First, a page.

So if you read this website you probably have already heard all about the race. This is what went down from my perspective.
We rolled out of town under warmer temperatures then last year and with about 400 more starters then in the past. The race almost went bad in the first few minutes when the big Star and Bars flag on the lead truck fell off and send the group scattering to the side of the road. Luckily no one crashed and the we were off. The first climb was much easier then last year when Shriver, JHK and Levi were setting a super hard pace. This year Alban and I rolled off the front of the group on the lower slopes with out much reaction. Alban flatted right before the Carter lake feedzone but his didn't have spare wheels there and his CO2 didn't work. That left me alone off the front with 80 something miles to go.
I cruised the pavement downhill and soft pedaled to the turn off for Hagerman Pass when Jungle Jay, Alex Grant and Greg Krause came across. We kept the group together up the backside climb of Powerline so we would be able to roll it on the flats out to Columbine. Krause was taking some big pulls on the road sections but was having trouble with the downhills and we would have to wait for him after every downhill which was a toss up between having the extra fire power and waiting. We hit Columbine and I managed to ride off the front of the group. I felt like I was climbing great and staying with in myself but at the top Alban had almost bridged over a three minute gap.
Alban caught me on the descent where we were almost crashing into riders coming up the entire way down the mountain. There were many more riders in the race this year and people were fanned out all over the road. In addition to that we rode out to Columbine slower then last year so we started running into people higher up the mountain. Alban and I rode in the scrub brush through the first single track sections because so many people were coming the other direction. We managed to make it back through the next aid station with out running into anyone and rode together for the next few rolling miles.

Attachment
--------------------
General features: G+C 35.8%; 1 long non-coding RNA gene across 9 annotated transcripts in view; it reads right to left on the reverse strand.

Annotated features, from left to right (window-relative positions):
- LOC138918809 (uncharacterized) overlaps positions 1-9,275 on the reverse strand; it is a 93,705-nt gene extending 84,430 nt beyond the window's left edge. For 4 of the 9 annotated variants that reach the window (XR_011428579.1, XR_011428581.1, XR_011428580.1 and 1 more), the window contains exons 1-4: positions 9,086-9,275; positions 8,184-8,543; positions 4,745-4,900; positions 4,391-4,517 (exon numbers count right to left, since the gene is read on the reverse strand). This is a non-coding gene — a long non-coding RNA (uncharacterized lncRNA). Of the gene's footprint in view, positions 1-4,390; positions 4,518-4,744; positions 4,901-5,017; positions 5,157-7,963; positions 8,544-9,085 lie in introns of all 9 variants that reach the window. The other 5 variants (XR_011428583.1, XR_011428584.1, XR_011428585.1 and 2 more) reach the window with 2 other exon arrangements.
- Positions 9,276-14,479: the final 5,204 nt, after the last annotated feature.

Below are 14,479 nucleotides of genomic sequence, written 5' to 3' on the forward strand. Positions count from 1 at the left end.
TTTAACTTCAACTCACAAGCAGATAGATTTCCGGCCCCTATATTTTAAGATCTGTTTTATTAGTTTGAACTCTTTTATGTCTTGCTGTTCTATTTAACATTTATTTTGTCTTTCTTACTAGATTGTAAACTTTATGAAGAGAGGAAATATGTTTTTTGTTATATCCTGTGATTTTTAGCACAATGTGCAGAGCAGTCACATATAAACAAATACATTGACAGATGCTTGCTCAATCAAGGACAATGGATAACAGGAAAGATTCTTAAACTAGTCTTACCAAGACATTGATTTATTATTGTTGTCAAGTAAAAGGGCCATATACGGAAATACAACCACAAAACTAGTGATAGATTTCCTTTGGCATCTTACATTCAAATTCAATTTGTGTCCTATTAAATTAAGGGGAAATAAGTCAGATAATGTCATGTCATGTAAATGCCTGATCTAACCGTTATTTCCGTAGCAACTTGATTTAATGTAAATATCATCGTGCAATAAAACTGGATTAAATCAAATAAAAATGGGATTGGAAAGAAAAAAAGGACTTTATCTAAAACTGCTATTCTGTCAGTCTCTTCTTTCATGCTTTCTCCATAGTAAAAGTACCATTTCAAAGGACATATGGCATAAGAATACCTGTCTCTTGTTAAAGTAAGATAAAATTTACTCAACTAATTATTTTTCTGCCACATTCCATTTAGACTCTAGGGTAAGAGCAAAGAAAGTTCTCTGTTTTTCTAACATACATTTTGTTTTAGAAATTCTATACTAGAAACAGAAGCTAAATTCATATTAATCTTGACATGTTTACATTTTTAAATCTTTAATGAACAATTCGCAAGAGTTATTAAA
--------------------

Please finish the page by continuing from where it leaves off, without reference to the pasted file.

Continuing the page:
I got a small gap on him going up the mile long single track section and instead of waiting and riding with him the next 8 or so rolling dirt road miles to the Powerline climb I just kept riding my own pace. I was worried he had closed that big gap to me on Columbine so fast that he would be really dangerous if we hit Powerline together. The gap hovered between 25-45 seconds into the base of Powerline climb that is about 20 miles to the finish. I finally cracked the gap open by the time we descended down Powerline to almost 2 minutes. I kept it pegged and opened it up to over four minutes by the finish.
I felt great for most of the race but in the last twenty miles my stomach turned to knots and I couldn't eat anything. Luckily I could still drink and was able to keep together to the finish.
I couldn't believe how strong Alban was riding at such a high altitude. I thought the altitude was my biggest advantage but he was so strong on all the climbs and flew up Columbine. He is the Marathon World Champ just last year and he was like a rocket up that climb. If he hadn't flatted I think we would have ridden a much faster race. I learned a lot last year and feel like that experience was the main factor in my race. I opted for the S-Works Stumpjumper 29er. The course is really smooth so the lighter weight of the HT was a bigger benefit then the comfort of the suspension.
I had such great support for the whole race as well as the buildup. Sarah Tesher hooked me up with my base camp training area in Silverton, 9,300. If you're training for this race, I think the best thing you can do to improve your chances is get acclimated.
When I wasn't in Silverton, I was sleeping in my Altitudetech.ca tent at home. It also helps to have the best wife ever. Even after constantly supporting me, driving back and forth to Silverton and having me sleep in a tent for the few nights I'm home, she slept on the couch the night of the race so I could have the perfect night's sleep. How many guys have slept in bed when their wife is on the couch, probably not many. WIth that kind of support how could I not have a great race.
Meg's parents were also out there supporting me. They were all over the course on the way back giving me time splits. With the race being so close those were key in helping me gauge my efforts.
What ever it was, I'm glad it worked.
That's a whole lot of Zipp 303s which means cyclocross is just around the corner. But before cross starts I have a little trip across the pond for World Cup Finals and World Champs. I'm hoping for some good form but I'm excited to spend some time at sea level after all this time up in the air.
I wonder how long it's going to take me to drive from Zurich to Val di Sole.....